Unlike his interviewer, Jon Stewart consistently displays an incisive grasp of the role of journalism in society.

Fox News is the Bernie Madoff of journalism — a false facade of integrity and professionalism built on a foundation of self-aggrandizing propaganda. But let’s assume that Fox News isn’t intentionally lying. Let’s assume they believe in their slogan and in their methodology. It’s still corrupt. Even if they never intentionally try to mislead their audience, it still corrupts the relationship. When there is no distinction between fact and fiction, the audience must do the research to verify the truth of what is said. If the audience has to confirm a story because it cannot trust that the information being imparted is true, the messenger cannot be considered “press.” And the problem with Fox News is that everything on that network airs under the banner of “news.” Glenn BeckSean Hannity and Bill O’Reilly are clearly not journalists and do not adhere to journalistic norms. Yet they appear on a network with “news” in its name. They rarely distinguish between fact and opinion, which means they simultaneously exercise freedom of the press right alongside freedom of speech. Blurring those lines corrupts the press/audience relationship, as we can see in the Fox News phenomenon.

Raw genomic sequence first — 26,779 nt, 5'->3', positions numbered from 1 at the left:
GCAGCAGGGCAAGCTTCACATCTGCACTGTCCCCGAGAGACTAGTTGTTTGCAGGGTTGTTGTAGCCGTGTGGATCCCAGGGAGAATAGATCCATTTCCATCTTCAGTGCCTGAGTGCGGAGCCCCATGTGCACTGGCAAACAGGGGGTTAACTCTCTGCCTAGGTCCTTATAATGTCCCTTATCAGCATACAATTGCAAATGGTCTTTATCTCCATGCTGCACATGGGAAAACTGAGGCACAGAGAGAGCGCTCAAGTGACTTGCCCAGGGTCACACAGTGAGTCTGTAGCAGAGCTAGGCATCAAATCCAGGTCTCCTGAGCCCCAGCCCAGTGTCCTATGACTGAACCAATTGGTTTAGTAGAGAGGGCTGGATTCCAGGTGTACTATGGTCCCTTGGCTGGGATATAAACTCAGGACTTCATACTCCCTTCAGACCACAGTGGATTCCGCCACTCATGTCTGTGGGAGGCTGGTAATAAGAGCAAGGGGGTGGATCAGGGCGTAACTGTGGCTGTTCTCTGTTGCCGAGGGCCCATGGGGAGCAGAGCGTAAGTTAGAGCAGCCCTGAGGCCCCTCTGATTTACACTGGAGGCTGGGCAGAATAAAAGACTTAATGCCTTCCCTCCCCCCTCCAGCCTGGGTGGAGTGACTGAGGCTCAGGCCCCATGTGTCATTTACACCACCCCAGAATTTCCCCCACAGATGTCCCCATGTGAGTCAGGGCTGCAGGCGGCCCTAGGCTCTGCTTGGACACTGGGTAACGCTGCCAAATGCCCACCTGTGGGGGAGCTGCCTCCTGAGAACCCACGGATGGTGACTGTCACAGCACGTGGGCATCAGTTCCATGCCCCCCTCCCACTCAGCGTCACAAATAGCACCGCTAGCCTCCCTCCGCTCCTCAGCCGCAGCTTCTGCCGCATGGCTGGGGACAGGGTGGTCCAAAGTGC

A romantic view of what the press is supposed to look like.
Good journalists should make corrupt people and institutions tremble when they see them coming. The press is the heavy in the room, the wet blanket at the party, the one guy in town you really shouldn’t be loose-lipped around. If you have a scandal to conceal, the press should make you piss your pants. But Fox News is lovingly embraced by their loyal audience just as much as they are summarily dismissed by their detractors. The daily parade of paranoid propaganda on Fox News is laughable in the abstract. It’s caustic when it’s taken seriously by enough to tip the scales of an election. They engender blind faith in an audience that almost uniformly shares the same subset of political ideologies, while simultaneously destroying their own press credibility with everyone else.